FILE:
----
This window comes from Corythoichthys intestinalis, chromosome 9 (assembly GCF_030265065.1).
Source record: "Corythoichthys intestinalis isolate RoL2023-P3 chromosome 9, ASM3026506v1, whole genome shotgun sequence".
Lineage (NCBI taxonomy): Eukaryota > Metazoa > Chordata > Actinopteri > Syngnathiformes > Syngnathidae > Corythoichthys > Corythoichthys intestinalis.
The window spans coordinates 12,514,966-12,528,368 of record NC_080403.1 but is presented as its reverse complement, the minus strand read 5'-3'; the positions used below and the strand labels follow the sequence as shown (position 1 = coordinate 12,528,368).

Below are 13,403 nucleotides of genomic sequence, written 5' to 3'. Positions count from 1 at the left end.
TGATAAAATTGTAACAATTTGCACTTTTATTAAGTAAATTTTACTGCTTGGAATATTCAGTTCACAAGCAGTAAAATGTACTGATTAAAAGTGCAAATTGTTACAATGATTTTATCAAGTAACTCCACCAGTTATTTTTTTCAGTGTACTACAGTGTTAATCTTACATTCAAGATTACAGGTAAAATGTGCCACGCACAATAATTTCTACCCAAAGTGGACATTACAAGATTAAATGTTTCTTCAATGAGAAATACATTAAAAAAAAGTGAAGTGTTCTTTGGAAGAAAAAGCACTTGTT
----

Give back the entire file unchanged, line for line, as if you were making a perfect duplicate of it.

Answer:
This window comes from Corythoichthys intestinalis, chromosome 9 (assembly GCF_030265065.1).
Source record: "Corythoichthys intestinalis isolate RoL2023-P3 chromosome 9, ASM3026506v1, whole genome shotgun sequence".
Lineage (NCBI taxonomy): Eukaryota > Metazoa > Chordata > Actinopteri > Syngnathiformes > Syngnathidae > Corythoichthys > Corythoichthys intestinalis.
The window spans coordinates 12,514,966-12,528,368 of record NC_080403.1 but is presented as its reverse complement, the minus strand read 5'-3'; the positions used below and the strand labels follow the sequence as shown (position 1 = coordinate 12,528,368).

Below are 13,403 nucleotides of genomic sequence, written 5' to 3'. Positions count from 1 at the left end.
TGATAAAATTGTAACAATTTGCACTTTTATTAAGTAAATTTTACTGCTTGGAATATTCAGTTCACAAGCAGTAAAATGTACTGATTAAAAGTGCAAATTGTTACAATGATTTTATCAAGTAACTCCACCAGTTATTTTTTTCAGTGTACTACAGTGTTAATCTTACATTCAAGATTACAGGTAAAATGTGCCACGCACAATAATTTCTACCCAAAGTGGACATTACAAGATTAAATGTTTCTTCAATGAGAAATACATTAAAAAAAAGTGAAGTGTTCTTTGGAAGAAAAAGCACTTGTT